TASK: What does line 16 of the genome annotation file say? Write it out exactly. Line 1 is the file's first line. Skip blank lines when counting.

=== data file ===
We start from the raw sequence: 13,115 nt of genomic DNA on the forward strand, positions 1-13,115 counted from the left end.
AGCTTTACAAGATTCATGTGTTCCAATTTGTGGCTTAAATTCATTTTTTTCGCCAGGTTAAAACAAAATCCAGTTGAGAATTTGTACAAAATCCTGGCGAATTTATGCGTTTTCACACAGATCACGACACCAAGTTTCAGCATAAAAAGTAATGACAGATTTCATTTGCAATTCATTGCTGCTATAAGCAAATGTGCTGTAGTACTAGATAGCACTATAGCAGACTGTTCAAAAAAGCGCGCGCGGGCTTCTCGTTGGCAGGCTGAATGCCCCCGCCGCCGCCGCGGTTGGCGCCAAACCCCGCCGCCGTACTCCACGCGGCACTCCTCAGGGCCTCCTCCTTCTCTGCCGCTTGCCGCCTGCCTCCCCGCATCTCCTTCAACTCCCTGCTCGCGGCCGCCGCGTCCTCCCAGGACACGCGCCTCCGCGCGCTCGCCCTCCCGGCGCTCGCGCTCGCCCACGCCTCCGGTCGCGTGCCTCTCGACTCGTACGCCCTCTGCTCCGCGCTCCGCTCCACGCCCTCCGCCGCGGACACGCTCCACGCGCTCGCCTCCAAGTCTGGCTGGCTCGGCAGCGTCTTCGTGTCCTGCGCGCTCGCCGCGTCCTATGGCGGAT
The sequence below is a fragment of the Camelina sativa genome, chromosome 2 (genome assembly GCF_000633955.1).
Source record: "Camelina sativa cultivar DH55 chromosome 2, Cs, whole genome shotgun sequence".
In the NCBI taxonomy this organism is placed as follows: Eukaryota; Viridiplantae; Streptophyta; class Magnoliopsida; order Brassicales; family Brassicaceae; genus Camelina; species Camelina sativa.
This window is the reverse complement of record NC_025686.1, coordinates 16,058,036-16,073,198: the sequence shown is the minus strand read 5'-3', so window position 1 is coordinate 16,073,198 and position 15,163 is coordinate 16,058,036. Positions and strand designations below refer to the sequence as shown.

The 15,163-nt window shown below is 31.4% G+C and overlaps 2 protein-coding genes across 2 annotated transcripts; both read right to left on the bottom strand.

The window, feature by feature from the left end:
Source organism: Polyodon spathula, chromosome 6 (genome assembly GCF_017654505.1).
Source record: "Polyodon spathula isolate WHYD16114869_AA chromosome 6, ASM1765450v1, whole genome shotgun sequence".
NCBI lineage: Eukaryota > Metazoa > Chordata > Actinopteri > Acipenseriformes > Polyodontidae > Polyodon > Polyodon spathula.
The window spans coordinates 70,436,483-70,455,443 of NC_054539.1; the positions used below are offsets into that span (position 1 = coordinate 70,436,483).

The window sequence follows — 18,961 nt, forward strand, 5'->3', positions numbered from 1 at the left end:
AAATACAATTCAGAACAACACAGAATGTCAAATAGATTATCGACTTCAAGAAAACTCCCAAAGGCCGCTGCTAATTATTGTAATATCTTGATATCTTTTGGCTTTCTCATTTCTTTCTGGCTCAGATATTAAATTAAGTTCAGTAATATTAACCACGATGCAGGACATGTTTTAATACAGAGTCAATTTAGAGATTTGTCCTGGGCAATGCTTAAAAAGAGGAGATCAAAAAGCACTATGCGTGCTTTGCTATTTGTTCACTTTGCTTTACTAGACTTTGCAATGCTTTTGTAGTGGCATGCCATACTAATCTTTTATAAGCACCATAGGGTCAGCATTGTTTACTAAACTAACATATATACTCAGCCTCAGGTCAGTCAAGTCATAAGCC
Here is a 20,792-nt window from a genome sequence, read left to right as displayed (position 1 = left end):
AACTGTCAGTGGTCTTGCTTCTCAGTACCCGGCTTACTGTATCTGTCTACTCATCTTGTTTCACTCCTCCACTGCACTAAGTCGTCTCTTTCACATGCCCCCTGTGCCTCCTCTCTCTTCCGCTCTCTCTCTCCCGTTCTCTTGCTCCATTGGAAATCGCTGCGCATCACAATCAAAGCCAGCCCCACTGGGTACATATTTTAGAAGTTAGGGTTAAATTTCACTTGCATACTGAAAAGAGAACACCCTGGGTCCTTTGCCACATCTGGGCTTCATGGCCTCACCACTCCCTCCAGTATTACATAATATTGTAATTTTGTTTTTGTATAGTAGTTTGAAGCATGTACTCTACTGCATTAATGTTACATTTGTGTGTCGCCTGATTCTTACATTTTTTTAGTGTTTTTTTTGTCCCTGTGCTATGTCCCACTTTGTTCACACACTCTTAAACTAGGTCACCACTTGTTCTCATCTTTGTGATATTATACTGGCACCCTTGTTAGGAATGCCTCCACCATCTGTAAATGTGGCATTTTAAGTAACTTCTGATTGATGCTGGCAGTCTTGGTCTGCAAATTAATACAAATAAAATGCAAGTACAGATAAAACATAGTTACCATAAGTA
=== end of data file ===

AACTGTCAGTGGTCTTGCTTCTCAGTACCCGGCTTACTGTATCTGTCTACTCATCTTGTTTCACTCCTCCACTGCACTAAGTCGTCTCTTTCACATGCCCCCTGTGCCTCCTCTCTCTTCCGCTCTCTCTCTCCCGTTCTCTTGCTCCATTGGAAATCGCTGCGCATCACAATCAAAGCCAGCCCCACTGGGTACATATTTTAGAAGTTAGGGTTAAATTTCACTTGCATACTGAAAAGAGAACACCCTGGGTCCTTTGCCACATCTGGGCTTCATGGCCTCACCACTCCCTCCAGTATTACATAATATTGTAATTTTGTTTTTGTATAGTAGTTTGAAGCATGTACTCTACTGCATTAATGTTACATTTGTGTGTCGCCTGATTCTTACATTTTTTTAGTGTTTTTTTTGTCCCTGTGCTATGTCCCACTTTGTTCACACACTCTTAAACTAGGTCACCACTTGTTCTCATCTTTGTGATATTATACTGGCACCCTTGTTAGGAATGCCTCCACCATCTGTAAATGTGGCATTTTAAGTAACTTCTGATTGATGCTGGCAGTCTTGGTCTGCAAATTAATACAAATAAAATGCAAGTACAGATAAAACATAGTTACCATAAGTA